“If that gets exposed, it could crack,” said Anna Roche, a project manager and climate adviser at the SFPUC. “If it ruptures we’re spilling stormwater and sewage onto the beach.”

The main contractor for the project, the Dutra Group, has been running the large hopper dredge, named the Stuyvesant, 24 hours a day since the end of August. The dredge ship uses two long arms to reach to the seafloor about a half mile out and suction sand from the bottom of the shipping channel used by boats sailing in and out of the Golden Gate.

Once the Stuyvesant fills its 10,200-square-yard hold, it carries the sand closer to Ocean Beach, where tugboats secure it to a pipeline that carries the load ashore. About 270,000 cubic yards of sand is to be deposited on the beach.

The sand berm is expected to last four to six years, Mull said, though its useful life is actually much longer. If the sand gets washed away, which it will eventually, it will move to the seafloor, where it will act as a buffer for incoming waves while some sand will make its way back to the beach.

“Even though it may seem lost, it’s not,” Mull said. “It’s nourishing the offshore sandbars and helping the system work.”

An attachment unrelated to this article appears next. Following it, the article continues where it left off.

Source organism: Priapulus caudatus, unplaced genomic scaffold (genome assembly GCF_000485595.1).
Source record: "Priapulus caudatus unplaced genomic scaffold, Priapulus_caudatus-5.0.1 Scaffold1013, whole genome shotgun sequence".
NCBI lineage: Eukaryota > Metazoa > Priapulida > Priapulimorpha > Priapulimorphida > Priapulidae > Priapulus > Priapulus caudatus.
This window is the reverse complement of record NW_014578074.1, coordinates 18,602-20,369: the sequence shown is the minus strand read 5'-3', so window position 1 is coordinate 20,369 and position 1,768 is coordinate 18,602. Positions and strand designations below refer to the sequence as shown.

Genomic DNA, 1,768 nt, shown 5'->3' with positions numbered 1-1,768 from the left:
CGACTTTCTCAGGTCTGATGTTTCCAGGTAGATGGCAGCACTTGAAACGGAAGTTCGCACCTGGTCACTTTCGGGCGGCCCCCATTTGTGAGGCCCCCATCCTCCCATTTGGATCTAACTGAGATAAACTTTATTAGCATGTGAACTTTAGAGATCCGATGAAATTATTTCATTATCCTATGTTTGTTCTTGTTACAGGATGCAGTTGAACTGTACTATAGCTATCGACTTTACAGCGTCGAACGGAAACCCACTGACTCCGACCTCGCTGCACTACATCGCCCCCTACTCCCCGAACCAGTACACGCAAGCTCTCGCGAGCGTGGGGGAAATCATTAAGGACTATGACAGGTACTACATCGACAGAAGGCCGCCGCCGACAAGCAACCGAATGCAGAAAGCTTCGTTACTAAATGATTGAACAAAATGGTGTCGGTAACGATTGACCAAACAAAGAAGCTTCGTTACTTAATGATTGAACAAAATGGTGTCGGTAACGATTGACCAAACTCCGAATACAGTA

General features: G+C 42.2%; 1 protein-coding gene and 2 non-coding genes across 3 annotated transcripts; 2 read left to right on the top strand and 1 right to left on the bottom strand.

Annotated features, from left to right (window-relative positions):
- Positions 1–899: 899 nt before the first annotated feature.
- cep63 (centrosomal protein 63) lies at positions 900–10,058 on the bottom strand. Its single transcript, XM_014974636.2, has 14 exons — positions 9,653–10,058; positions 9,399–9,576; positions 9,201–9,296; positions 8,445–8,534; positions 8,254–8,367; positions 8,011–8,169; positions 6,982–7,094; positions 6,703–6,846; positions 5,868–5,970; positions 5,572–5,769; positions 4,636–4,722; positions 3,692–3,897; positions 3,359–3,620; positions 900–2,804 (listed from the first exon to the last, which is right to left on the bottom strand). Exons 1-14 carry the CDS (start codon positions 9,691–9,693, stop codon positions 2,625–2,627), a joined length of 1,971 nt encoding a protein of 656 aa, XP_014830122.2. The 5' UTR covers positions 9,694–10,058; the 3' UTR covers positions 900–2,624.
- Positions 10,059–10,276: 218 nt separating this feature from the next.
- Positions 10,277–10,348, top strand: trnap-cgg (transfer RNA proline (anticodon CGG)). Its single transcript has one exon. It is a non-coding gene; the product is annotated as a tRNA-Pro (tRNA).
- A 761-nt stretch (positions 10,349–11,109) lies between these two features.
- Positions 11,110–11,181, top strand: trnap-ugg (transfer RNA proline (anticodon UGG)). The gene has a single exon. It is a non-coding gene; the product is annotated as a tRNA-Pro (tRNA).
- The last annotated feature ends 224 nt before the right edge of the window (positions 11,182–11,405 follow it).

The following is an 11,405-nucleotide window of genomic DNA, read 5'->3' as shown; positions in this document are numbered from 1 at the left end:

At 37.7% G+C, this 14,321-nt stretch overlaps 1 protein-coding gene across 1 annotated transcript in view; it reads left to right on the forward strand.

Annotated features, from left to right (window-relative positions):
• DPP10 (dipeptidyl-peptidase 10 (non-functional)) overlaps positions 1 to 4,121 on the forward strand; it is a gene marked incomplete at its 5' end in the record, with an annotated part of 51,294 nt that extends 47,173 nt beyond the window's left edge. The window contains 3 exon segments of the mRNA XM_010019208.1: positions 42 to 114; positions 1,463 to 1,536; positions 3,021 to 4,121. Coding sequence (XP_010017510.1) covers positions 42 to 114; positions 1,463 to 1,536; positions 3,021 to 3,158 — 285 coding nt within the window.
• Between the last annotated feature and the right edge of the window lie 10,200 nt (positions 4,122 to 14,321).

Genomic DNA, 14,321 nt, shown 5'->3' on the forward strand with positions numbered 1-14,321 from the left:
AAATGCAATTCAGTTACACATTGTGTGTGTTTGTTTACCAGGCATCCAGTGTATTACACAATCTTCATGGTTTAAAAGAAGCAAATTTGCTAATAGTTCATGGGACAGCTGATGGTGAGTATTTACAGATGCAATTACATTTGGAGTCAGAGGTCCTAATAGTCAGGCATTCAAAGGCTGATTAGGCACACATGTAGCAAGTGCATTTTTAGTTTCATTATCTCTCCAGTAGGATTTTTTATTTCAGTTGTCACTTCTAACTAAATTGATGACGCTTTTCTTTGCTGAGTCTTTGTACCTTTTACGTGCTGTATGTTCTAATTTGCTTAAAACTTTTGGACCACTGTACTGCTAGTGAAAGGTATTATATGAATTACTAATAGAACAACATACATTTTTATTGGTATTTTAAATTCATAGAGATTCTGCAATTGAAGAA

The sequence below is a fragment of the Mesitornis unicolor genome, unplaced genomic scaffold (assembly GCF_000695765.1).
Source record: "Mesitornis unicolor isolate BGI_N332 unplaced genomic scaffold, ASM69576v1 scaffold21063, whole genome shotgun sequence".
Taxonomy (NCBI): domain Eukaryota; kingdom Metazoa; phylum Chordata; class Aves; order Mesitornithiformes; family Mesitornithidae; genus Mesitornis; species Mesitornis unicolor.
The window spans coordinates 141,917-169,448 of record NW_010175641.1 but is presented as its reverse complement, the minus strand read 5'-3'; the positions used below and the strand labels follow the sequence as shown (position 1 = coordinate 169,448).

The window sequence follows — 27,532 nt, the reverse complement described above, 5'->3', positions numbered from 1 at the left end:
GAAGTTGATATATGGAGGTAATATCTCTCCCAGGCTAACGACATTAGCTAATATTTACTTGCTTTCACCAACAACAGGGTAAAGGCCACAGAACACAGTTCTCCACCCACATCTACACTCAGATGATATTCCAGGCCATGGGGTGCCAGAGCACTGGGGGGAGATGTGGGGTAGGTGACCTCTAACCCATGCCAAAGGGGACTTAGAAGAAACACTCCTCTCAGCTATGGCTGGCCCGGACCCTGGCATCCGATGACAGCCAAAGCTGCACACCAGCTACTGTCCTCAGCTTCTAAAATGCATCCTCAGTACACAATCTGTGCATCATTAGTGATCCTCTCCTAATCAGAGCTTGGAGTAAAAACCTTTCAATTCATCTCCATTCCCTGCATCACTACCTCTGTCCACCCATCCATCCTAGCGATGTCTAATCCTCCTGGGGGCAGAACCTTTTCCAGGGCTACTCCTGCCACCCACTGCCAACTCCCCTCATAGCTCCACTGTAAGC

The Army Corps generally dredges the shipping channel once a year, so the berm can also be reinforced with new sand annually.

Historically, sand moved naturally on and off the beach, but development along the shoreline has stymied that process, limiting the input of sand and exacerbating erosion. Rising seas and more extreme storms have only increased the wear and tear on the coast.

Because of this, the Great Highway between Sloat and Skyline Boulevard is expected to be removed in late 2023. First, its intersection at Sloat must be reworked, and access to the adjacent San Francisco Zoo must be reconfigured

“What that does is open up space for sea-level rise and create some open space elements,” said Roche of the SFPUC.

Without the road, the area is expected to become more of a park, with recreational trails as well as native landscaping and habitat for nesting birds.

This summer’s work is being funded by the Army Corps, which is footing 65% of the bill since the dredging needs to be done with or without the berm project, and the SFPUC, which is covering the balance. The Golden Gate National Recreation Area, U.S. Fish & Wildlife Service, National Marine Fisheries Service, California Coastal Commission and California Water Quality Control Board have all been involved in the planning.

“San Francisco is committed to improving the resiliency of our environment, community spaces and infrastructure from the ever-increasing impacts of climate change,” San Francisco Mayor London Breed said in a statement. “We must continue implementing sustainable near-term solutions like this Ocean Beach project as we advance our long-term climate solutions for the area.”

Kurtis Alexander is a San Francisco Chronicle staff writer. Email: Twitter: @kurtisalexander

“We must continue implementing sustainable near-term solutions like this Ocean Beach project as we advance our long-term climate solutions for the area.”
S.F. Mayor London Breed